That is partly because of natural declines in well-explored basins, like the North Sea or Alaska’s North Slope. But rising energy prices have also sparked a wave of resource nationalism among nations like Russia that have curbed foreign investments or made it harder for international oil companies to operate within their borders.
This makes the Arctic a promising region for new oil developments. The geological agency called the Arctic region “the largest unexplored prospective area for petroleum remaining on earth.”
Companies already have some experience operating in that region. Over the past decades, oil companies have already found substantial oil and gas reserves north of the Arctic Circle, but these have mainly been in the onshore regions of Alaska, Russia and Canada.
More than 400 fields have been discovered so far, holding 40 billion barrels of oil and more than 1,100 trillion cubic feet of natural gas. That is about 10 percent of the world’s conventional petroleum resources, a figure that includes already produced oil and remaining reserves in the ground.
The world currently holds 1.24 trillion barrels of proven oil reserves and 6,263 trillion cubic feet of proven natural gas reserves.
Two regions stand out from the survey, which looked at “undiscovered technically recoverable resources,” defined as resources that can be produced using current technology.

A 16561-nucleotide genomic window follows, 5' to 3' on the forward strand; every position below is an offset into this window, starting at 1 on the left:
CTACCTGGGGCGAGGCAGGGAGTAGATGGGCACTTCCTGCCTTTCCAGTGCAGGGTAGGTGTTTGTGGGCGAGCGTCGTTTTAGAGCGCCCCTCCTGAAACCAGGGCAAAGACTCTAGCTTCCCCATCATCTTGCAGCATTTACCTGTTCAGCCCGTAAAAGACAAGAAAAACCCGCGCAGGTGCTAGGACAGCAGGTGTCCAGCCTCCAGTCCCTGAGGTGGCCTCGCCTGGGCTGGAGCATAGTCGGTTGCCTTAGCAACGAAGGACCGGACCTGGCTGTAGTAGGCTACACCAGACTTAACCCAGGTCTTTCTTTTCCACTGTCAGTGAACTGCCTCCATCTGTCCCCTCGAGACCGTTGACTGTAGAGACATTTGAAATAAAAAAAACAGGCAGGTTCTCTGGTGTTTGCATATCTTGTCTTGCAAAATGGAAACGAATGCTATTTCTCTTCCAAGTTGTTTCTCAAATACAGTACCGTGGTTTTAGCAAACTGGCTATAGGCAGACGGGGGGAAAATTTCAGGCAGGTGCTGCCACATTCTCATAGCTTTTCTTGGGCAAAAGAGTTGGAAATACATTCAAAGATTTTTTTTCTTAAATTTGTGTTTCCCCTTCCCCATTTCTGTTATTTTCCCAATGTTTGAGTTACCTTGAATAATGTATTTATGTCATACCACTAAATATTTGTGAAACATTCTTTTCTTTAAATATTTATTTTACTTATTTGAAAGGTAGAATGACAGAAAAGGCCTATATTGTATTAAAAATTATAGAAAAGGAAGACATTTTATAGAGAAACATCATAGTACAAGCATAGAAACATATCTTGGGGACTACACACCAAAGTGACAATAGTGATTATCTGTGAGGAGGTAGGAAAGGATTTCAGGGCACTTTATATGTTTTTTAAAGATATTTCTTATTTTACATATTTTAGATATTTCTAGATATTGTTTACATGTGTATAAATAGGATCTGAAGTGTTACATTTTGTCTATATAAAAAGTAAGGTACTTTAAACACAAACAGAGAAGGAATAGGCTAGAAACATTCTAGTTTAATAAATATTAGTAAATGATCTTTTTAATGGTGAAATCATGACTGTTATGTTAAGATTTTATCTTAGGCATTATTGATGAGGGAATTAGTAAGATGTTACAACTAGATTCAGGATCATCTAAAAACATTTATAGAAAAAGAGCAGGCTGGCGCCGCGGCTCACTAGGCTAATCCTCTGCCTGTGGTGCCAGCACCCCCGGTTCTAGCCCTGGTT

A third of the yet-to-be discovered oil, or about 30 billion barrels, is to be found in Alaska, mostly offshore.
Unlike much of the continental shelf off the lower 48 states, the Alaskan coast is generally open to oil exploration. This year, oil companies spent $2.6 billion to acquire leases on government- controlled offshore tracts.
“It is the most obvious place to look for oil in the North Arctic right now,” Gautier said about Alaska. “It is virtually certain that petroleum will be found there.”
The survey also confirmed the pivotal role of Russia. Nearly two- thirds of the yet-to-be found natural gas resources are in two Russian provinces, the West Siberian Basin and the East Barents Basin, which straddles the territorial waters of Russia and Norway.
Russia is already the world’s top holder of natural gas, with proven reserves of 1,600 trillion cubic feet, well ahead of Iran and Qatar, the other two big reserve holders with 900 trillion cubic feet each.
Russia is developing one of the world’s largest untapped gas fields, Shtokman in the Barents Sea, which holds nearly four trillion cubic feet of gas and could cost up to $20 billion to develop.
But Gazprom, the Russian natural gas monopoly, has offered unusually restrictive terms to Total of France and Statoil-Hydro of Norway to develop the field. The foreign partners would not be entitled to own an equity stake in the reserves and would have to sell all the gas they produce to Gazprom.
The geological survey, which compiled estimates from a variety of sources, contains some uncertainties because it is based on a probabilistic geological analysis and not on actual seismic surveys. It included government and privately held data from Denmark, Greenland, Norway, Russia, the United States and Canada.
Originally published by The New York Times Media Group.